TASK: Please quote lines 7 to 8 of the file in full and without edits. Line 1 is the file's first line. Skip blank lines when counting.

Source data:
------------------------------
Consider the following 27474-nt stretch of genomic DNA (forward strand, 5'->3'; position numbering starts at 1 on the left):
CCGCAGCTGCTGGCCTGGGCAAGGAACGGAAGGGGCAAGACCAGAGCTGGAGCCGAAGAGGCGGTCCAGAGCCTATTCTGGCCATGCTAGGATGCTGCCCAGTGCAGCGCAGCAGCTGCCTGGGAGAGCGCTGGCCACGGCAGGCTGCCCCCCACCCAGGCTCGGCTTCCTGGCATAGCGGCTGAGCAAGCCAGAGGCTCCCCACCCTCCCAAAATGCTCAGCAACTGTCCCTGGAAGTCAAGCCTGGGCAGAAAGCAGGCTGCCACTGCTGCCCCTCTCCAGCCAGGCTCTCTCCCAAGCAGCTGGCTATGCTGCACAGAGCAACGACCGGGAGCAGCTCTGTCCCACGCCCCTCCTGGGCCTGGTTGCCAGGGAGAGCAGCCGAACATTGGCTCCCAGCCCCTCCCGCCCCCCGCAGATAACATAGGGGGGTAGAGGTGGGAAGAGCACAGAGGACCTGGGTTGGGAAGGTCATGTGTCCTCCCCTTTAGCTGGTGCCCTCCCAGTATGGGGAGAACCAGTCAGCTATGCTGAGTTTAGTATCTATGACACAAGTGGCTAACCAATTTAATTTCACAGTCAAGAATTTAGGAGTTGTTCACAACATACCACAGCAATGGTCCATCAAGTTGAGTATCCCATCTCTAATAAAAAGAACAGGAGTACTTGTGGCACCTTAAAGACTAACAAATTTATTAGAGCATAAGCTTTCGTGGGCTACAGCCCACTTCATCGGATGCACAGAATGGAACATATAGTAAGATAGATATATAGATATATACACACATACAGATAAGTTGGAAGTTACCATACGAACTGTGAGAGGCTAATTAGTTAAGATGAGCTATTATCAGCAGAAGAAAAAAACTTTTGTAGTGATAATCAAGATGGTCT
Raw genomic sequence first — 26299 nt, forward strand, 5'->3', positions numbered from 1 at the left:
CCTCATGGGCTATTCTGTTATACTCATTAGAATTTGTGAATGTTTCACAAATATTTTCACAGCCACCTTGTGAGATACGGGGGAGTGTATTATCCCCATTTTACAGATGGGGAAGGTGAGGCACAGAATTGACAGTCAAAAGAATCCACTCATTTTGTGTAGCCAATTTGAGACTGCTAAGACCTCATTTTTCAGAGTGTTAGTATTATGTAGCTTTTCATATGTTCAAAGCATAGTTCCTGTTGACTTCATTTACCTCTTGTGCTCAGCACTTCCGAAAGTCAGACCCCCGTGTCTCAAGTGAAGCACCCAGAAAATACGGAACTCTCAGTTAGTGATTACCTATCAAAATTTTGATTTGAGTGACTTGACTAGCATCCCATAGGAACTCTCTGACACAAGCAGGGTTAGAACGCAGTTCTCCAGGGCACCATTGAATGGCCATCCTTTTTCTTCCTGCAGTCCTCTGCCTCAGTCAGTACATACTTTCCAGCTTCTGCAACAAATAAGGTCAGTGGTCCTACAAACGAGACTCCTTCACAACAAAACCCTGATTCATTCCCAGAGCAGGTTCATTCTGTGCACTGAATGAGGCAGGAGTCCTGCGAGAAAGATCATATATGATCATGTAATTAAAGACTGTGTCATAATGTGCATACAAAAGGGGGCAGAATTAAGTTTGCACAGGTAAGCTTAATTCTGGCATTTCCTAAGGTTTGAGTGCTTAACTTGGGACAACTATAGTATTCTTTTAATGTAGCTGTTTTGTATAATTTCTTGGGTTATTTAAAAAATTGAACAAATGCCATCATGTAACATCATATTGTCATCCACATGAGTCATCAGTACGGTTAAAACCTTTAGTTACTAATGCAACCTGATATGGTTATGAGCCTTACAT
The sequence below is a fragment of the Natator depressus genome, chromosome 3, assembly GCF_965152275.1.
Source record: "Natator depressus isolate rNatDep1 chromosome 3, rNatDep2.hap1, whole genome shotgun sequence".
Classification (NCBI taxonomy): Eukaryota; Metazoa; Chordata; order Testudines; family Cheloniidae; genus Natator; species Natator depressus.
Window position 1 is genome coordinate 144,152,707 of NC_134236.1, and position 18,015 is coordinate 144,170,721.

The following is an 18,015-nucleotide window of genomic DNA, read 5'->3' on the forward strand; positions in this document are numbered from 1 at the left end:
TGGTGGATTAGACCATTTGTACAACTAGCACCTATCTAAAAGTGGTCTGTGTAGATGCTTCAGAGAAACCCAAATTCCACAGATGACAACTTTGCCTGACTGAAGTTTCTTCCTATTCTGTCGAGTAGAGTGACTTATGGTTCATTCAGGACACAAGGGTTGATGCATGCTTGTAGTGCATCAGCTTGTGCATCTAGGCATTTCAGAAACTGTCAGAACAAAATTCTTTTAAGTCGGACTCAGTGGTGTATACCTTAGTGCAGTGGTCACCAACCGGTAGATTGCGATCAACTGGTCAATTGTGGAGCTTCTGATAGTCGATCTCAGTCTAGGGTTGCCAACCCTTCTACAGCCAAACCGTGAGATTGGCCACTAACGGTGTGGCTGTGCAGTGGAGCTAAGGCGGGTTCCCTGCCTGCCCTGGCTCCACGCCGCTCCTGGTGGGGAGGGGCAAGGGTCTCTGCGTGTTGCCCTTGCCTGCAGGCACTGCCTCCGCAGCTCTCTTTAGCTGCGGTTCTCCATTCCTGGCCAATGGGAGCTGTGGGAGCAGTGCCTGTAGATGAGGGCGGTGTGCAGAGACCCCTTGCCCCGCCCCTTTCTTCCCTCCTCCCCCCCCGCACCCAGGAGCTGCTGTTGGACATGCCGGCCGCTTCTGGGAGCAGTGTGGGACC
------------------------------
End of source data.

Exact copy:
Classification (NCBI taxonomy): Eukaryota; Metazoa; Chordata; order Testudines; family Cheloniidae; genus Natator; species Natator depressus.
Window position 1 is genome coordinate 144,152,707 of NC_134236.1, and position 18,015 is coordinate 144,170,721.